BATMAN #30 — Is it possible that Capullo/Miki/Plascencia managed to crank up the art on this issue? I wouldn’t have thought so, but these pages seem that much more beautiful. Capullo, in particular, what a force. So, it only took a year of real-time for us to learn why this has been called “Zero Year.” Ha ha, NOTHing to do with Frank Miller at all, no sir. Snyder has certainly recast Edward Nygma into a topical and much more formidable villain. It will be interesting to see where he winds up in this arc and how that relates to his present-day status. The simultaneous solution to the crossword puzzle at the end was a pretty forced beat, but I guess as long as you’ve got Batman & Jim shaking hands, life is good.
BEST OF WEEK: BATMAN AND WONDER WOMAN #30 — The Brave & the Bold Hunt for Robin continues! That is a pretty hilarious beat, the way that Bruce defuses the initial conflict with Aleka by doing his best to channel more testosterone than what she’s got pumping out, there. It is interesting for Peter Tomasi to have Bruce incorporate his son’s trademark *tt* on the following page in response to the revelation of Diana’s rebooted origin. Does anyone else always, no matter the context, hear the words “You will be,” in Yoda’s voice? Maybe it’s just me. While on the surface, this is a relatively straightforward tale of Batman trying to get back his dead son’s corpse from the boy’s grandfather, the juxtaposition between the hero and his nemesis’s opposing goals establishes an overall theme of parental regret that does a great deal to augment the aching loss that both the fathers and the reader feel in the absence of their fallen children. And then Tomasi blindsides you at the end with the comparison between the kid and the Neekta creature. Poignant material amidst the fisticuffs on Amazon Island, all of which Gleason/Gray/Kalisz masterfully render.
BATMAN ETERNAL #2 — It wasn’t until picking up this title this week along with the regular Snyder/Capullo series that I realized that “Zero Year” is such a beast, they had to go ahead and create a new series just to get me a Snyder-scripted Batman story that takes place in the here and now. The true test of this series is going to be how well it maintains quality after the creative team gets shaken up and the A-team gets benched, but this second issue has no problem maintaining the strong momentum generated by the fist installment. Jason Fabok continues to tear it up. That is a hell of a spread of the family on Pages Two and Three. Fox Manor made me laugh, is that a new joke? And is Dr. Phosphorous invoking the name of Starfire’s evil sister? Though it’s going to fall flat for newcomers to The New 52, we end with a beat that’s a pretty serious moment for long-time readers, one that is ominous news for our own Selina Kyle. Which is all well and good, but I am ready to move on to the near-future of BATMAN #28, with Harper as sidekick and Stephanie Brown as an on-panel character. Maybe next week!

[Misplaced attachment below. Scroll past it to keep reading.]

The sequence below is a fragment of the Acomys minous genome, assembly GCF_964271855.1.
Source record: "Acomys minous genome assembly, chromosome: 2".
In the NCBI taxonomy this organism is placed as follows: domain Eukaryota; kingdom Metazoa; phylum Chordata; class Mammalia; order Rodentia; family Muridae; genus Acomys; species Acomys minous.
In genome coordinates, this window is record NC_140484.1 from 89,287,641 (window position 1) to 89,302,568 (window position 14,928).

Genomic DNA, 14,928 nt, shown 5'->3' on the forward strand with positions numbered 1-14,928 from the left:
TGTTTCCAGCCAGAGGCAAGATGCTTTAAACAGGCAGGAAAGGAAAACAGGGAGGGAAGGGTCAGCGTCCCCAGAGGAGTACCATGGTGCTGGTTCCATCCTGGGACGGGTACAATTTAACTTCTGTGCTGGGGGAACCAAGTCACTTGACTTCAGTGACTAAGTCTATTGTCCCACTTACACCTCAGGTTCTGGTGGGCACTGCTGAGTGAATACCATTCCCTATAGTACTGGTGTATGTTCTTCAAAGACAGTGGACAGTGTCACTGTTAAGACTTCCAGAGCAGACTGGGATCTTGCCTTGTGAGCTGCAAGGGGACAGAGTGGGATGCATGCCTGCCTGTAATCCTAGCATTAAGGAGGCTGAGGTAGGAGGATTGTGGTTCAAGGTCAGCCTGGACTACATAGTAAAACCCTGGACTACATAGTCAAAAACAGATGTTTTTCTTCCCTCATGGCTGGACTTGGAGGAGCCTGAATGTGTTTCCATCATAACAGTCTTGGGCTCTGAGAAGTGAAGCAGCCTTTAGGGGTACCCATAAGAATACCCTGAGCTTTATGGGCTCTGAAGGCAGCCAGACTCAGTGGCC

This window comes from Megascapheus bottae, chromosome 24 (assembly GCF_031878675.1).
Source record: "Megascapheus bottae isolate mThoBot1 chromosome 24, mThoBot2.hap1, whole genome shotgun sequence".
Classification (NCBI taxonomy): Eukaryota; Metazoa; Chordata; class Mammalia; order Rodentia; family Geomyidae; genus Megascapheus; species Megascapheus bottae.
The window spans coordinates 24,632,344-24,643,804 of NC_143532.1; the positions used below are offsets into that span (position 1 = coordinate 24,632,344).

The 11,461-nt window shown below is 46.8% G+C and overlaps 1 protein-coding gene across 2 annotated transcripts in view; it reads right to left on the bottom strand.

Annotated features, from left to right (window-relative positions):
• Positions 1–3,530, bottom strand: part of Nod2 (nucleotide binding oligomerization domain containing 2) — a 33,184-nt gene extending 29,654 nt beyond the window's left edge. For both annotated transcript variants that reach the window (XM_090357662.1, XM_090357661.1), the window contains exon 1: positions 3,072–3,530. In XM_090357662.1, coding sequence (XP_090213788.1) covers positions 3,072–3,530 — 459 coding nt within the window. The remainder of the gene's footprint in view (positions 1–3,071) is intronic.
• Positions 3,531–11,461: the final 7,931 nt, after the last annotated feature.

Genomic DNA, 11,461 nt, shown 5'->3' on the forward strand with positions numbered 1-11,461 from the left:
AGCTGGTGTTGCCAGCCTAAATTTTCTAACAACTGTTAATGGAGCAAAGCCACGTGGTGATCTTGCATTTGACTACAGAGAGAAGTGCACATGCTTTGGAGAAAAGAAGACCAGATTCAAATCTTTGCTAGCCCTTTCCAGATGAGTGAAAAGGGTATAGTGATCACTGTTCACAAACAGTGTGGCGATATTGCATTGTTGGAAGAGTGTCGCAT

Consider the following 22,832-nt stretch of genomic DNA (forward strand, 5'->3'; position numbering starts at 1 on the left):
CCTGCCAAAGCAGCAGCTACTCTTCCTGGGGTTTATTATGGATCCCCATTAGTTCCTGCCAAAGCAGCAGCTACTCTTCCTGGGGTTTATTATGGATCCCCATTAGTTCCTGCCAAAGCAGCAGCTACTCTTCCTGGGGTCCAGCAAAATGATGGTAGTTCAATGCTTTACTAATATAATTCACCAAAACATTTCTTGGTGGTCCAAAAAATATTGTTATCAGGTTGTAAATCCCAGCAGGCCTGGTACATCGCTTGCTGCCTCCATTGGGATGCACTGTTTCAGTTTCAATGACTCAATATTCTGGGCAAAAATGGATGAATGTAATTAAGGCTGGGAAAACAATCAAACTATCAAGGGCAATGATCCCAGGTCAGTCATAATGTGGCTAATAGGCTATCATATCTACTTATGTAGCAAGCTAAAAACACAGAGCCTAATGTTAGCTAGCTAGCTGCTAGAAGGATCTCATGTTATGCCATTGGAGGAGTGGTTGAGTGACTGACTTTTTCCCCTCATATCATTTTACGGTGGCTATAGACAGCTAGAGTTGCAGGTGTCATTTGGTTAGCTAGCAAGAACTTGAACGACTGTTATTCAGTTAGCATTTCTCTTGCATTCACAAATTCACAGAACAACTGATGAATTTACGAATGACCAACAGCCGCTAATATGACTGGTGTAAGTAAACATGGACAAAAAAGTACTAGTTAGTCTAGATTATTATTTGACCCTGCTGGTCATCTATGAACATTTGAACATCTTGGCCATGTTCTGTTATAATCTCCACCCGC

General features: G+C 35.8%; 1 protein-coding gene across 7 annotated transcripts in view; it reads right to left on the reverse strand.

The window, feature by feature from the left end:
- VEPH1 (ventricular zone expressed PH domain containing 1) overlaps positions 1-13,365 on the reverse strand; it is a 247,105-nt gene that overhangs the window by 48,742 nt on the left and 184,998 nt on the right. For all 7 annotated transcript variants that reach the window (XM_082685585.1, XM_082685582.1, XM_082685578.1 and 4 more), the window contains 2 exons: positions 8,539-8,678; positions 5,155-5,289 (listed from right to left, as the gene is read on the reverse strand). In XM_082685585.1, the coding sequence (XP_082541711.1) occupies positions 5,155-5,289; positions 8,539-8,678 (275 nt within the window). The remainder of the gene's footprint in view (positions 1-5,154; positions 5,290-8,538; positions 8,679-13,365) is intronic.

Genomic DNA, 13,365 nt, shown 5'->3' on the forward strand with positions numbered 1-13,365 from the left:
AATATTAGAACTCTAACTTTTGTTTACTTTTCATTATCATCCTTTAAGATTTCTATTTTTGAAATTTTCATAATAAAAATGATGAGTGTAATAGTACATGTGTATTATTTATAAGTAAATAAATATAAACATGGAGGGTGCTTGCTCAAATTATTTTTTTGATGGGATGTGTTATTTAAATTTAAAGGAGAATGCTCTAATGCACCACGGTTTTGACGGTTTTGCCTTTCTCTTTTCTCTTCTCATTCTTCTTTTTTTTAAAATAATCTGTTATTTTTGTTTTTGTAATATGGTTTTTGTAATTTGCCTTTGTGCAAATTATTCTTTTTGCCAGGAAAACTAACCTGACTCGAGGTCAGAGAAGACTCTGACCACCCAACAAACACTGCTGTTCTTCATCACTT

WONDER WOMAN #30 — That is one hell of a cover by Cliff Chiang. Not to be outdone, Goran Sudžuka & Matthew Wilson bring the absolute justice for the double-page spread on Pages Two and Three. “Hera, it might be best if you left the island,” has got to be the understatement of the issue. Diana makes a shrewd political move during her speech by asking all of the Amazons to become mother to Zeke. And another hell of a last page. Azzarello needs to quit playing around!